North Dakota students aren’t waiting until after high school to start learning on the job.
Career and technical classes are giving kids the chance to get their hands on the tools they need to get ready for what’s ahead.
It’s not all textbooks, and lectures here.
Instead kids are putting on their gloves, and tuning up their job skills.
“Figuring it out yourself, so me just building the circuit and seeing it work, and me testing it, that’s just the coolest part,” Marcus Yeado, Bismarck Career Academy, junior says.
Only a junior, Marcus is one of many students who are getting ahead in high school, by getting hands on.
“You get an early look at what you can do instead of just going to college and immediately going into a technical class that a lot of people don’t know about,” Yeado says.
Marcus is one of many North Dakota students that takes advantage of career and technical classes.
“We can go out and do welding, we can go out and do robotics like I did, we can go out and do electronics,” Yeado says.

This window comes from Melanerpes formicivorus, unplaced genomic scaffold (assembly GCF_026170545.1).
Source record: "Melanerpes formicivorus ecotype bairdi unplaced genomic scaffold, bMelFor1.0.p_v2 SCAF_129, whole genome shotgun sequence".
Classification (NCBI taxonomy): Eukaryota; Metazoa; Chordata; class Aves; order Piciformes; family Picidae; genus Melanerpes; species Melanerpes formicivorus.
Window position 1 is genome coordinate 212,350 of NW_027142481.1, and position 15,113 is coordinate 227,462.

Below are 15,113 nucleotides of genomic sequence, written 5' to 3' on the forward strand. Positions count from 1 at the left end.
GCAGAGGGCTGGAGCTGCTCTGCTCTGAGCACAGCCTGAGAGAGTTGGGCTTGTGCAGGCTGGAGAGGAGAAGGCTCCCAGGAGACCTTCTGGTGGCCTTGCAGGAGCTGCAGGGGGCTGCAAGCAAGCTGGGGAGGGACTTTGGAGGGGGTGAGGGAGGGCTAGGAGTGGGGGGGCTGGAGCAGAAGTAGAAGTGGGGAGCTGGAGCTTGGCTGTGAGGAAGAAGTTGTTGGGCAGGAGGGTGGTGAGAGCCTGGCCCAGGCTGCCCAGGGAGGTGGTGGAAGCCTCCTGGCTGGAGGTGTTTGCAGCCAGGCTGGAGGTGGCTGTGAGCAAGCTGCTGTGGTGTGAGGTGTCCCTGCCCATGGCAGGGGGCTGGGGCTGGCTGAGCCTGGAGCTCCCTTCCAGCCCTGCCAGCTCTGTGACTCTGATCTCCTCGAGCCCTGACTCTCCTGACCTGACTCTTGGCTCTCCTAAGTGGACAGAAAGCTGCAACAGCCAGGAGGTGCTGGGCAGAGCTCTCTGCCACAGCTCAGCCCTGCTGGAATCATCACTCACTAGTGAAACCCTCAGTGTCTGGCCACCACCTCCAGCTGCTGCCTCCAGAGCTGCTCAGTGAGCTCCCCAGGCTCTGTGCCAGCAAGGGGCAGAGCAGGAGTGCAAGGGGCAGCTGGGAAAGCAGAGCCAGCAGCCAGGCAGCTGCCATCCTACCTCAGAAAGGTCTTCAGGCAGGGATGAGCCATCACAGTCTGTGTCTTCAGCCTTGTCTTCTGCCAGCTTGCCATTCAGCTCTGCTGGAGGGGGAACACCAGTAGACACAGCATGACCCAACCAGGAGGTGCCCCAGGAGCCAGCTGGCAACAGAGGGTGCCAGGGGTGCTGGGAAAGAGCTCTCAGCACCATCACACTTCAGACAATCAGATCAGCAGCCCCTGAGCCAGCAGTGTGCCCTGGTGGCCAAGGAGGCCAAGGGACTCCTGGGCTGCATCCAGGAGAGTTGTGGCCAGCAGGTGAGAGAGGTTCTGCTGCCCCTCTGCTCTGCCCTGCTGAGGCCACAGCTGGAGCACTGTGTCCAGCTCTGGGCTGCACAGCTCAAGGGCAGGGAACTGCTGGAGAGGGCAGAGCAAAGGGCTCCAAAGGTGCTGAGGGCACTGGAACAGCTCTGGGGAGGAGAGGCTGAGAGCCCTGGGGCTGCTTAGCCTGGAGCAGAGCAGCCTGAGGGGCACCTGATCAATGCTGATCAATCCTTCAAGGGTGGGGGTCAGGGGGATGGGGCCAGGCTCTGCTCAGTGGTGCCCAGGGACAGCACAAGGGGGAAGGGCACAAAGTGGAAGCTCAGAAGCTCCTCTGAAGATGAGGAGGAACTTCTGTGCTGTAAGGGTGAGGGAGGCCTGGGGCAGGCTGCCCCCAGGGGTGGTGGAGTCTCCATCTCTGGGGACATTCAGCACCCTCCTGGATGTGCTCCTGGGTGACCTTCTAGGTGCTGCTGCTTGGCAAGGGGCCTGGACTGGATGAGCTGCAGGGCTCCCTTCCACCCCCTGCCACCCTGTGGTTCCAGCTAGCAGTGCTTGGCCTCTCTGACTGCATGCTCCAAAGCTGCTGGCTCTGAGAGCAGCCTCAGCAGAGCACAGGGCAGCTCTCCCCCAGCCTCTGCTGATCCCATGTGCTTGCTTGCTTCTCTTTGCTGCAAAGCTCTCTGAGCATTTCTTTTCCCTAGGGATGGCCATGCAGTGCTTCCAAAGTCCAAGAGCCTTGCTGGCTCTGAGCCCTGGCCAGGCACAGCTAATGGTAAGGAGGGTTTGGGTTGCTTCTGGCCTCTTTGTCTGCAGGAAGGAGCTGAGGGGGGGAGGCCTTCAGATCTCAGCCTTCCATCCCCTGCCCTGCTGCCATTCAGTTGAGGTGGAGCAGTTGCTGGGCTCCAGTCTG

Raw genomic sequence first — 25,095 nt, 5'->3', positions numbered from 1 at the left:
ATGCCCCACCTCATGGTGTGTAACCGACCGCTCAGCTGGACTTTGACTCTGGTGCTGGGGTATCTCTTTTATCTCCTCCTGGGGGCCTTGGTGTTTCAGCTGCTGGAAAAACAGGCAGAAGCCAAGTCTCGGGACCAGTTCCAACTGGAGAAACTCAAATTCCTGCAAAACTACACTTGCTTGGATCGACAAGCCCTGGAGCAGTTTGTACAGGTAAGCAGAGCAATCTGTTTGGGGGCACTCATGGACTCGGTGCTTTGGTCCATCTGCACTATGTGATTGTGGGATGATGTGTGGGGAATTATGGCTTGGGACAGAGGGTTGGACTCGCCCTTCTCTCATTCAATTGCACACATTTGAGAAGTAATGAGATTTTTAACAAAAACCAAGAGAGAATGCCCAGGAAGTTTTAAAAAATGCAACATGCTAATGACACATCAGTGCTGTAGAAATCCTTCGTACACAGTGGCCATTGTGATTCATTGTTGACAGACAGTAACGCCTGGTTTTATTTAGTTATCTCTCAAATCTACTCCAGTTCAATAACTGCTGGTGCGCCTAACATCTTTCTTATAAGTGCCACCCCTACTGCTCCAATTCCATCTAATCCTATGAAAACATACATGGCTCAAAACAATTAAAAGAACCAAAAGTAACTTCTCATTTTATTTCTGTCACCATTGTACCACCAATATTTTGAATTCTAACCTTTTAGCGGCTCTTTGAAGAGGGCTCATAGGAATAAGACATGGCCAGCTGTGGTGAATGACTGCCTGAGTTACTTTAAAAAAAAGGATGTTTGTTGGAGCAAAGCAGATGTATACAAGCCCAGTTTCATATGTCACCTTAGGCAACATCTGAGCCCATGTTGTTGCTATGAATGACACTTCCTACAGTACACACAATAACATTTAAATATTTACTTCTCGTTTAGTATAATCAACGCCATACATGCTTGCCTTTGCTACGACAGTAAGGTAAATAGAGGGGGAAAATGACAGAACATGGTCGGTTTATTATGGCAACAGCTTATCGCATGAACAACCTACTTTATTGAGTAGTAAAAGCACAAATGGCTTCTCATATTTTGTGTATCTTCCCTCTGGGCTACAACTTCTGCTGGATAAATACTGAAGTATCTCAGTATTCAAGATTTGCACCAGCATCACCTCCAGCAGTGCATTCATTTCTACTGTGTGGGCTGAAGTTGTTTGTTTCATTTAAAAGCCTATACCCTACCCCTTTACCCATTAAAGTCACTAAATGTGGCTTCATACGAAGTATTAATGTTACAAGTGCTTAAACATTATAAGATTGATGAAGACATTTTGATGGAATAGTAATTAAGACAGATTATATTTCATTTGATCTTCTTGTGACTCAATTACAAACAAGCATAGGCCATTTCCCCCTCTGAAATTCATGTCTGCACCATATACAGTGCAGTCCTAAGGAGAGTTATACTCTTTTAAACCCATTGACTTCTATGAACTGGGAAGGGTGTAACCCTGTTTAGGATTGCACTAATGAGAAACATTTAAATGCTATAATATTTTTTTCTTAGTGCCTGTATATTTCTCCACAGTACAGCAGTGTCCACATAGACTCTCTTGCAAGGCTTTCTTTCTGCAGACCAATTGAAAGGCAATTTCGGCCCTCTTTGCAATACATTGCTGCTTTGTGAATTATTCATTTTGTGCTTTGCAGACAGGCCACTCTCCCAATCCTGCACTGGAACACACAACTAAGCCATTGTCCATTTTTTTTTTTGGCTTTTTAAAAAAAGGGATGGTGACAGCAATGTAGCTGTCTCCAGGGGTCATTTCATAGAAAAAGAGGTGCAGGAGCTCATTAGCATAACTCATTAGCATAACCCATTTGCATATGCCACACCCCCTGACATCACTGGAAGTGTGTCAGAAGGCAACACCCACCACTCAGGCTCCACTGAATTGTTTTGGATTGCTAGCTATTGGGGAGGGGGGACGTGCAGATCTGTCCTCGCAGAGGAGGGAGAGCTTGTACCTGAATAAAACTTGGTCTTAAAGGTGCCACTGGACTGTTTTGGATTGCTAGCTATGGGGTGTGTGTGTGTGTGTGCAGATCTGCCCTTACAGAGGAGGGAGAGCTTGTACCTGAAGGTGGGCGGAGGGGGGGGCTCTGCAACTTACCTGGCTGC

Teaching kids skills they can’t always get from cracking a book.
“Classes like this one are giving kids a head start and helping them decide where they want to go when high school’s over,” Yeado says.
“The electronics articulation program, specifically, if you take all three years [at the Bismarck Career Academy] you finish high school with 28 college credits, so I got to skip my entire first year of college,” Reilly Hedegaard, Bismarck State College, sophomore says.
Putting him on an accelerated career path while this student is taking advantage of all her options.
“I took both Medical Related Careers II and CNA because I want to be a doctor when I get older and Med II helped me figure out what I want to be,” Megan Anderson, Bismarck Career Academy, senior says.
And no matter where they end up, in an exam room or the computer lab, for these kids, it’s never too early to jump into their future.
After high school, North Dakota students are eligible for the North Dakota Scholarship for Career and Technical Education.
Schools who offer those classes in high school consistently see more kids receive that scholarship to continue their schooling than those who don’t.